In September 1918, Villiers-Stuart was convicted of bigamy, and sentenced to nine months' hard labour. In a sworn statement she admitted that the evidence she had given in the Maud Allan trial was entirely fictitious, and that she had rehearsed it with Spencer and Noel Pemberton Billing.

In July 1920, Alfred Douglas became the editor of the weekly magazine, Plain English. He appointed Spencer as his assistant editor. Michael Kettle, the author of Salome's Last Veil : The Libel Case of the Century (1977), has pointed out: "Bosie (Douglas) at this time was obsessed with the story then circulating in Fleet Street that the Jews had somehow engineered the death of Lord Kitchener, who went down in the Hampshire in 1916, when on his way out to Russia; and that Churchill had deliberately circulated a false account of the Battle of Jutland (which took place just before the Hampshire sank), which enabled his friend the Jewish financier Sir Ernest Cassel to make a killing on the New York Stock Exchange and give the Churchills some £40,000 worth of furniture."

Spencer and Douglas continued their campaign against Winston Churchill and he issued 30,000 copies of a pamphlet entitled The Murder of Lord Kitchener and the Truth about the Battle of Jutland and the Jews. As a result they were arrested and charged for criminal libel. According to James Hayward, the author of Myths and Legends of the First World War (2002): "Spencer was sentenced to six months in gaol, and stripped of his army rank by the War Office. A few months after his release Spencer was convicted of unspecified 'disgusting behaviour' and fined 40 shillings."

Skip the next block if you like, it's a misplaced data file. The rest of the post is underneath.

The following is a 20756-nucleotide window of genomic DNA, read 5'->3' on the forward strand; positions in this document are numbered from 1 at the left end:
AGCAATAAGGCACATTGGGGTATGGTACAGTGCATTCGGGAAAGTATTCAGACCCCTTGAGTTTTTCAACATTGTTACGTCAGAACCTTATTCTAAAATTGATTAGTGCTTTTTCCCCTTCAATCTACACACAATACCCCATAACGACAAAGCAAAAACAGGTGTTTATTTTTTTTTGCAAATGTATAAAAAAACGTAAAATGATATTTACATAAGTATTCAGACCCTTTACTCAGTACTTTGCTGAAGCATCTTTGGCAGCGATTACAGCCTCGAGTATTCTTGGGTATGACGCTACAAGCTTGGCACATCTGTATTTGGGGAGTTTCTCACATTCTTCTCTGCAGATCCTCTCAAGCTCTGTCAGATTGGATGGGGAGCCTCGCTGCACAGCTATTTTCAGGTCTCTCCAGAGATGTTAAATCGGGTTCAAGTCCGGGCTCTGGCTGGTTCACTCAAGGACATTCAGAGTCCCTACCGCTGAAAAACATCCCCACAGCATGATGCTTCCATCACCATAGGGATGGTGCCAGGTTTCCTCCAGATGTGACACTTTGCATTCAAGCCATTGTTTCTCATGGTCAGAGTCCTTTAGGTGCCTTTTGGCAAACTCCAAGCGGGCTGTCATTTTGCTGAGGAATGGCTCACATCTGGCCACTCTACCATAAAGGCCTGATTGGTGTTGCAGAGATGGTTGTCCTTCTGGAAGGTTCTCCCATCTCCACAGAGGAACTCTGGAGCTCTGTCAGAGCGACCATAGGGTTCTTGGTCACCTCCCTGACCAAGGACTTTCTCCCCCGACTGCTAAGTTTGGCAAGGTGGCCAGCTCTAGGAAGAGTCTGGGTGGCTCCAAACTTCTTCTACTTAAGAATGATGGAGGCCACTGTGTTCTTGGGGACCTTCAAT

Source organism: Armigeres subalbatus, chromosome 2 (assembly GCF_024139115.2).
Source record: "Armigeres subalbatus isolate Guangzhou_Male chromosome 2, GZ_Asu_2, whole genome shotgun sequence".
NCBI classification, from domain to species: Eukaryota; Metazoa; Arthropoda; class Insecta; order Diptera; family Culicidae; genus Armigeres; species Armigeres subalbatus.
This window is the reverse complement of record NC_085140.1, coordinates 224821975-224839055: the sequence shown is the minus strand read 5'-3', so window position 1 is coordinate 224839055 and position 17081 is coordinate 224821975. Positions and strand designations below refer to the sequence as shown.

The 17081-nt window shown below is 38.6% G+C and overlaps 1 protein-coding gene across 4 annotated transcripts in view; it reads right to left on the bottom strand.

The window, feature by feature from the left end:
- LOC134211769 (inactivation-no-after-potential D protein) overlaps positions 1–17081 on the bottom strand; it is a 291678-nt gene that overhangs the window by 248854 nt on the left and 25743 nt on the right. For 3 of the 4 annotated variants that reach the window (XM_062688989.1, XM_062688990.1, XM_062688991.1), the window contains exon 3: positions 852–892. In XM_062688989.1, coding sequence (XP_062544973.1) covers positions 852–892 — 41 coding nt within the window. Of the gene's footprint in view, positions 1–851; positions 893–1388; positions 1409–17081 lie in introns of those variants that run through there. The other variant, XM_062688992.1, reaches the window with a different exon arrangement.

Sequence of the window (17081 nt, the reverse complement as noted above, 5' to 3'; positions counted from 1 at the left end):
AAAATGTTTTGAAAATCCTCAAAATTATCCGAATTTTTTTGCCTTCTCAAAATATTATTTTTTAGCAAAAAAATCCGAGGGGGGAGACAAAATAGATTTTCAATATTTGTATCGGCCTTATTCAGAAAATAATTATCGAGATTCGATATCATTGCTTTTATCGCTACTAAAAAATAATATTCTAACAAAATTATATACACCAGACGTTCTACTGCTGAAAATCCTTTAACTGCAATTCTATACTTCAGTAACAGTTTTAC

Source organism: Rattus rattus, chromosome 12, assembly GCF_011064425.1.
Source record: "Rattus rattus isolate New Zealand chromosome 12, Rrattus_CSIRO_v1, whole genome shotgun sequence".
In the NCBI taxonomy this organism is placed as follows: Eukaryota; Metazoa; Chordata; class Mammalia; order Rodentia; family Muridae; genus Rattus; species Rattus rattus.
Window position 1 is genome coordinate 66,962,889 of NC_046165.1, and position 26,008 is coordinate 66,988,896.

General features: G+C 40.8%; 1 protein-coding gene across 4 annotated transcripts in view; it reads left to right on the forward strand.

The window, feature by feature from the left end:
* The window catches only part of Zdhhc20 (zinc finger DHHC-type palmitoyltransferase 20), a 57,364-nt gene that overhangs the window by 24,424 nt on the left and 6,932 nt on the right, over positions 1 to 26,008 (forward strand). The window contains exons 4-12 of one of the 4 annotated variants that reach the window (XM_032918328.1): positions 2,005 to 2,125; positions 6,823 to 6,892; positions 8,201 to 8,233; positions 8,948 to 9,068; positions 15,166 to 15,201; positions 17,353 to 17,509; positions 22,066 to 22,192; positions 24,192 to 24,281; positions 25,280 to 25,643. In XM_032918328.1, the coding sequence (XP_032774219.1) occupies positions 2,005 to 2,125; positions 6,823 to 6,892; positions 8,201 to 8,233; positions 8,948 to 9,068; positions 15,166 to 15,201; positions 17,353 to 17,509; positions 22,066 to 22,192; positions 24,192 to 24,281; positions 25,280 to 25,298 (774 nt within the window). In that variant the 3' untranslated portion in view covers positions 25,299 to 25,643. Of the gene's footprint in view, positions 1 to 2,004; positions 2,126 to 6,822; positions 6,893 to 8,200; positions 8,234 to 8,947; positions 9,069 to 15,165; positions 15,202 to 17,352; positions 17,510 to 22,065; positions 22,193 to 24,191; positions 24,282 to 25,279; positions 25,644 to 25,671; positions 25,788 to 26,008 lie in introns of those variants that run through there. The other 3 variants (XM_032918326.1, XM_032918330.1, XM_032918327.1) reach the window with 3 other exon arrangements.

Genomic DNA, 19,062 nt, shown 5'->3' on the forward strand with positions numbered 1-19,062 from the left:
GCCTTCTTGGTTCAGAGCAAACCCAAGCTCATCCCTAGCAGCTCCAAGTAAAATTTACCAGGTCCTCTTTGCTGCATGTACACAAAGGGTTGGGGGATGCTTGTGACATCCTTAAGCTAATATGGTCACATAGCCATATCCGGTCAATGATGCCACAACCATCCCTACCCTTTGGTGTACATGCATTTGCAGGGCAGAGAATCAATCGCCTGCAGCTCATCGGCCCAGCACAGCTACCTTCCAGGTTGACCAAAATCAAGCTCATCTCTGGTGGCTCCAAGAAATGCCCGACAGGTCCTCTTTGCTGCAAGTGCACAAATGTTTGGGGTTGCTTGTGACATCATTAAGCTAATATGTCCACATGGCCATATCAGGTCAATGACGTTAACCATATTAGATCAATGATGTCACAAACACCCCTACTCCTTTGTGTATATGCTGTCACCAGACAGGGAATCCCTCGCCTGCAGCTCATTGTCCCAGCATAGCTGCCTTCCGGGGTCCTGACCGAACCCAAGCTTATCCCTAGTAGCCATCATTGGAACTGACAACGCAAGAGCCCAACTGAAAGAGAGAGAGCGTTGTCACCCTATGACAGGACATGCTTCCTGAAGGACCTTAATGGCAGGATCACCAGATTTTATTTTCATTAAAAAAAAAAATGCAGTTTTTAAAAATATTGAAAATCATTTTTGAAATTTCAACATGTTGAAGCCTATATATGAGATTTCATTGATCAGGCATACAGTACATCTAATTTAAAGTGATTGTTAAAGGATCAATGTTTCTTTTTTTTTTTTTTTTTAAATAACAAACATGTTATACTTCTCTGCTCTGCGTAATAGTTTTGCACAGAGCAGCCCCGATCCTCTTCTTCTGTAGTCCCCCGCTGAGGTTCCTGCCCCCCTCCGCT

Primary Sources

(1) The New York Times (31st May, 1918)

Captain Spencer described how he had been detained in a cabin in France, being told by the doctors that he was suffering from most unusual hallucinations and that he ought to be locked up. Eventually an air officer carried certain documents to Downing Street which procured his release.

(2) The New York Times (1st June, 1918)

While at the academy he (Harold Spencer) was something of a poet and musician, and took a prominent part in the artistic and social life of the younger naval set here... Spencer was prominent at Annapolis and after leaving the academy was in the public eye from time to time. Some months after leaving here he sprang into the limelight by marrying a Countess nearly twice his age. After a stormy encounter in a New York hotel the couple separated.

(3) Christopher Andrew, Secret Service: The Making of the British Intelligence Community (1985)

The next witness was a Captain Spencer who claimed to have been shown the Black Book by a German prince and gave some further details of its contents. During cross-examination Mr Hume-Williams KC enquired as to his mental stability. Captain Spencer retaliated by asking whether Mr Hume-Williams was working for the Germans. He was followed into the witness box by a doctor, a surgeon, a literary critic and a cleric who testified to the depravity of Salome. Then came Pemberton Billing's star witness, Oscar Wilde's disaffected former lover, Lord Alfred Douglas, who complained of being "bullied and brow-beaten" by both Darling and Hume-Williams.

(4) James Hayward, Myths and Legends of the First World War (2002)

Spencer returned to the courts in 1921, where he was convicted of libel following the publication of an anti-semitic article in the journal Plain English. He was sentenced to six months in gaol, and stripped of his army rank by the War Office. A few months after his release Spencer was convicted of unspecified "disgusting behaviour" and fined 40 shillings.